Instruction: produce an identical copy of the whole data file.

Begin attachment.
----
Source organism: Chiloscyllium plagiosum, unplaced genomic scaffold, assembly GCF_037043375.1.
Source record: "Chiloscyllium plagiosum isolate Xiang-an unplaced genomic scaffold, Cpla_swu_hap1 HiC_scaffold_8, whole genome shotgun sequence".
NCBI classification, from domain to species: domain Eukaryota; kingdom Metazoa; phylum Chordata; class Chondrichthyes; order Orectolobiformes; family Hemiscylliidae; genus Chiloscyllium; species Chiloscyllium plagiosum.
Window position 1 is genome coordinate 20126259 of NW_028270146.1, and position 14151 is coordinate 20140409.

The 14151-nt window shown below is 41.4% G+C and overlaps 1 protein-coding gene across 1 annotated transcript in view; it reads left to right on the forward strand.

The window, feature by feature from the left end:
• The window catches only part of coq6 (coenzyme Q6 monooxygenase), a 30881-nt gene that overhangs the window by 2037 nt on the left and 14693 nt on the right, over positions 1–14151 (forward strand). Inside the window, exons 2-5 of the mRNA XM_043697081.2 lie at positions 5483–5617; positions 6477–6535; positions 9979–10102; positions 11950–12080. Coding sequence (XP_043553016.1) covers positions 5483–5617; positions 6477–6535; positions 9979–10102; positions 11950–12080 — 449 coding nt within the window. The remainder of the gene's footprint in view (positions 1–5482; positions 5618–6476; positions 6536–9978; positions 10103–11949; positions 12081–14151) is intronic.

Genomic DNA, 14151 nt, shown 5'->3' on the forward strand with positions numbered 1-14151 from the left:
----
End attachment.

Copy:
Source organism: Chiloscyllium plagiosum, unplaced genomic scaffold, assembly GCF_037043375.1.
Source record: "Chiloscyllium plagiosum isolate Xiang-an unplaced genomic scaffold, Cpla_swu_hap1 HiC_scaffold_8, whole genome shotgun sequence".
NCBI classification, from domain to species: domain Eukaryota; kingdom Metazoa; phylum Chordata; class Chondrichthyes; order Orectolobiformes; family Hemiscylliidae; genus Chiloscyllium; species Chiloscyllium plagiosum.
Window position 1 is genome coordinate 20126259 of NW_028270146.1, and position 14151 is coordinate 20140409.

The 14151-nt window shown below is 41.4% G+C and overlaps 1 protein-coding gene across 1 annotated transcript in view; it reads left to right on the forward strand.

The window, feature by feature from the left end:
• The window catches only part of coq6 (coenzyme Q6 monooxygenase), a 30881-nt gene that overhangs the window by 2037 nt on the left and 14693 nt on the right, over positions 1–14151 (forward strand). Inside the window, exons 2-5 of the mRNA XM_043697081.2 lie at positions 5483–5617; positions 6477–6535; positions 9979–10102; positions 11950–12080. Coding sequence (XP_043553016.1) covers positions 5483–5617; positions 6477–6535; positions 9979–10102; positions 11950–12080 — 449 coding nt within the window. The remainder of the gene's footprint in view (positions 1–5482; positions 5618–6476; positions 6536–9978; positions 10103–11949; positions 12081–14151) is intronic.

Genomic DNA, 14151 nt, shown 5'->3' on the forward strand with positions numbered 1-14151 from the left: